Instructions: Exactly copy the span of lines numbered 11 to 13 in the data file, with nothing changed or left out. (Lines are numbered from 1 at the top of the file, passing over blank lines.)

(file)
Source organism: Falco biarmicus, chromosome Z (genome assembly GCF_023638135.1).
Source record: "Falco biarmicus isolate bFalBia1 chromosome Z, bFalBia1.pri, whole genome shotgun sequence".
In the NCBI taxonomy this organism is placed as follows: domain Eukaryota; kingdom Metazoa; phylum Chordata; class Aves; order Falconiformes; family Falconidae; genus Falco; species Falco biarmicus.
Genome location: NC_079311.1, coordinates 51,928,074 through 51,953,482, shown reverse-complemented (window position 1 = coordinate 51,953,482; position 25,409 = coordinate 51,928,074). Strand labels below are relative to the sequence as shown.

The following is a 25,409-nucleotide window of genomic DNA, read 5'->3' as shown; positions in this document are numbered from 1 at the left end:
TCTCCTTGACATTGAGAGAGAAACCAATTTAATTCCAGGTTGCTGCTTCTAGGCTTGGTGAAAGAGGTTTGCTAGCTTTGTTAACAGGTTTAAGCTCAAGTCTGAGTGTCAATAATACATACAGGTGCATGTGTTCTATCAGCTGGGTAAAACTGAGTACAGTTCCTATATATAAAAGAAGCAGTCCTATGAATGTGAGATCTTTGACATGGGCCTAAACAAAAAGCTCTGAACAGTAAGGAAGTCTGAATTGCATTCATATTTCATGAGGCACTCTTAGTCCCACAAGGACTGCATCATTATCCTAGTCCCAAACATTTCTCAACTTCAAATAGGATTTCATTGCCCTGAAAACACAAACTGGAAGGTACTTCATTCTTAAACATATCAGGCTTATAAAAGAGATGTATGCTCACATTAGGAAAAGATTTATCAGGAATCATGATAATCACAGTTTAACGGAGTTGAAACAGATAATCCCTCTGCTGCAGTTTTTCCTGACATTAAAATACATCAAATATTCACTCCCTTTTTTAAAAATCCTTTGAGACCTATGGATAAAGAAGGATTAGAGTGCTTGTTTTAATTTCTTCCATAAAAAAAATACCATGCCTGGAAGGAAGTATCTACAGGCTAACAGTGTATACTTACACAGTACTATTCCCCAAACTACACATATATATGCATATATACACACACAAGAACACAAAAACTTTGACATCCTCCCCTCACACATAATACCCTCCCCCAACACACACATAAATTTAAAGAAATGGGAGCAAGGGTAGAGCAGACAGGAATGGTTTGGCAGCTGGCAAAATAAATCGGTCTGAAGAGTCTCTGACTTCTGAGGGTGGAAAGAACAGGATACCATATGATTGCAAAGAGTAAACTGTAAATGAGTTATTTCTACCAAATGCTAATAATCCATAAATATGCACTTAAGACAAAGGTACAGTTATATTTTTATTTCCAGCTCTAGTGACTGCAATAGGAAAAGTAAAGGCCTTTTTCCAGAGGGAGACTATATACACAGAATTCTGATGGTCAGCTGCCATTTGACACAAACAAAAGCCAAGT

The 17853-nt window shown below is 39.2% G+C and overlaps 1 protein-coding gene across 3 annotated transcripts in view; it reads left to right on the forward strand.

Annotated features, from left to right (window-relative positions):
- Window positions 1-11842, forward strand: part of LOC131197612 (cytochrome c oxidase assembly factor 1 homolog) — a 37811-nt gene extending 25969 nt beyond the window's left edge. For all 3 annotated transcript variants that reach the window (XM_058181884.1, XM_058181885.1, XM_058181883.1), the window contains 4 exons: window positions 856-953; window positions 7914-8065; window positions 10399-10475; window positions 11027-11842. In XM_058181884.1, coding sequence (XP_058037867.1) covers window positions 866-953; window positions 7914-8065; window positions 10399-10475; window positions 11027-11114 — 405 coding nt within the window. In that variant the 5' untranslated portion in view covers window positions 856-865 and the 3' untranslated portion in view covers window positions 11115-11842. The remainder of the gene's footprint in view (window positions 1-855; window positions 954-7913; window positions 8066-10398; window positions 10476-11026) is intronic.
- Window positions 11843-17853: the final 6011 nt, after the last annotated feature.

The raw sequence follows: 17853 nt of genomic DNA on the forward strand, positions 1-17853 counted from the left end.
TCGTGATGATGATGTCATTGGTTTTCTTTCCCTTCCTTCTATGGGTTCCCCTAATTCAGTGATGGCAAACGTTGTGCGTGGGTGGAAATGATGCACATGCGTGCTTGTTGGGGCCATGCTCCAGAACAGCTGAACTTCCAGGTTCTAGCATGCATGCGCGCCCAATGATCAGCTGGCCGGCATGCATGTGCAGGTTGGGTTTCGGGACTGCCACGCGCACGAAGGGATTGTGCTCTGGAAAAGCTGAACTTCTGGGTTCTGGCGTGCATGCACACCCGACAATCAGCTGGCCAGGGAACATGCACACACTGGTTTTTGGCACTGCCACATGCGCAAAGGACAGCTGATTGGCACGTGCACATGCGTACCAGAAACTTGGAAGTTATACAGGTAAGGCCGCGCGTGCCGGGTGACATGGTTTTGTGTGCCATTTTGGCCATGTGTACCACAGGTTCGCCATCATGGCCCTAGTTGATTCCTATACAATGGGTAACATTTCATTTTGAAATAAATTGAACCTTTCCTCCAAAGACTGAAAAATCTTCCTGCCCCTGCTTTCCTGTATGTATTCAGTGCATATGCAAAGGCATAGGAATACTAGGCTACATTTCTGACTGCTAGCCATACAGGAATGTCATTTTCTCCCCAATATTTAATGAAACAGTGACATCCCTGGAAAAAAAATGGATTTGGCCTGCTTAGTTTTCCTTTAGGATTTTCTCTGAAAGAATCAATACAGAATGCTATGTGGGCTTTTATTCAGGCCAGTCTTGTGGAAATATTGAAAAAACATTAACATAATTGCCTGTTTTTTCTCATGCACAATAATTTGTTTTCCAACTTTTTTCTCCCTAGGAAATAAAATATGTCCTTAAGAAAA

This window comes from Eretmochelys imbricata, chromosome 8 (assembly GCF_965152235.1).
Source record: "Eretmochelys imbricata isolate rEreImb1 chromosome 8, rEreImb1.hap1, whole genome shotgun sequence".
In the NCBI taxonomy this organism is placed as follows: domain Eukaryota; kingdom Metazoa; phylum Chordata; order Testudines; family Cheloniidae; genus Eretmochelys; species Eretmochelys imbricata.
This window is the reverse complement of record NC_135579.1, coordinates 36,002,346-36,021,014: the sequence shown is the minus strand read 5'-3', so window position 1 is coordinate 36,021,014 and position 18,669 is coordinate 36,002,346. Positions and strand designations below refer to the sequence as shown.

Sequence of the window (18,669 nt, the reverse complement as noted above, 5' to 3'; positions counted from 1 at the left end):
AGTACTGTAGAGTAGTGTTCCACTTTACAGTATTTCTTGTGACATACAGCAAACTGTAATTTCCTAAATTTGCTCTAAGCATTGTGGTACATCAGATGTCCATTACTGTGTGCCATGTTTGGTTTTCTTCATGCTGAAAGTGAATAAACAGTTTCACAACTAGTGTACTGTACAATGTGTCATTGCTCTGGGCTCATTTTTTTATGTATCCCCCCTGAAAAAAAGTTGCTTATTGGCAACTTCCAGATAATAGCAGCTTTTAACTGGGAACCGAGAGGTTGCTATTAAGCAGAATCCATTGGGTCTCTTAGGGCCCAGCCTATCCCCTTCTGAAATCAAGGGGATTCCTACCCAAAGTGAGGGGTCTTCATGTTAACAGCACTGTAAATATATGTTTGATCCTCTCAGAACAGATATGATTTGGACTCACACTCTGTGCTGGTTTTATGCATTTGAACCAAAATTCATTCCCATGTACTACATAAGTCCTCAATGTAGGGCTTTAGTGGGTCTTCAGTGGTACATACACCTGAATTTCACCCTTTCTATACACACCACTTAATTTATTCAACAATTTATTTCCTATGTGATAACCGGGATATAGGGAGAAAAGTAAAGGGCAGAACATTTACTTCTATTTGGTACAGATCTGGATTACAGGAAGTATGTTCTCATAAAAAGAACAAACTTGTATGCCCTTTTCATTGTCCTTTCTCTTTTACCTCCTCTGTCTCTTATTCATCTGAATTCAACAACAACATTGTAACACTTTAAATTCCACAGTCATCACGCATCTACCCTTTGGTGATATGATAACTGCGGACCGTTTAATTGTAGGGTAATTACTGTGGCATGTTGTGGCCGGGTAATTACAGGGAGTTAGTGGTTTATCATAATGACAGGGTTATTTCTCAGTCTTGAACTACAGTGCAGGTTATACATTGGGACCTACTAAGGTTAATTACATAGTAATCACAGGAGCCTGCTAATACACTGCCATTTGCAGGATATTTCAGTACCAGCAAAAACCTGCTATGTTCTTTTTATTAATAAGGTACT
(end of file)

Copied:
The raw sequence follows: 17853 nt of genomic DNA on the forward strand, positions 1-17853 counted from the left end.
TCGTGATGATGATGTCATTGGTTTTCTTTCCCTTCCTTCTATGGGTTCCCCTAATTCAGTGATGGCAAACGTTGTGCGTGGGTGGAAATGATGCACATGCGTGCTTGTTGGGGCCATGCTCCAGAACAGCTGAACTTCCAGGTTCTAGCATGCATGCGCGCCCAATGATCAGCTGGCCGGCATGCATGTGCAGGTTGGGTTTCGGGACTGCCACGCGCACGAAGGGATTGTGCTCTGGAAAAGCTGAACTTCTGGGTTCTGGCGTGCATGCACACCCGACAATCAGCTGGCCAGGGAACATGCACACACTGGTTTTTGGCACTGCCACATGCGCAAAGGACAGCTGATTGGCACGTGCACATGCGTACCAGAAACTTGGAAGTTATACAGGTAAGGCCGCGCGTGCCGGGTGACATGGTTTTGTGTGCCATTTTGGCCATGTGTACCACAGGTTCGCCATCATGGCCCTAGTTGATTCCTATACAATGGGTAACATTTCATTTTGAAATAAATTGAACCTTTCCTCCAAAGACTGAAAAATCTTCCTGCCCCTGCTTTCCTGTATGTATTCAGTGCATATGCAAAGGCATAGGAATACTAGGCTACATTTCTGACTGCTAGCCATACAGGAATGTCATTTTCTCCCCAATATTTAATGAAACAGTGACATCCCTGGAAAAAAAATGGATTTGGCCTGCTTAGTTTTCCTTTAGGATTTTCTCTGAAAGAATCAATACAGAATGCTATGTGGGCTTTTATTCAGGCCAGTCTTGTGGAAATATTGAAAAAACATTAACATAATTGCCTGTTTTTTCTCATGCACAATAATTTGTTTTCCAACTTTTTTCTCCCTAGGAAATAAAATATGTCCTTAAGAAAA

This window comes from Eretmochelys imbricata, chromosome 8 (assembly GCF_965152235.1).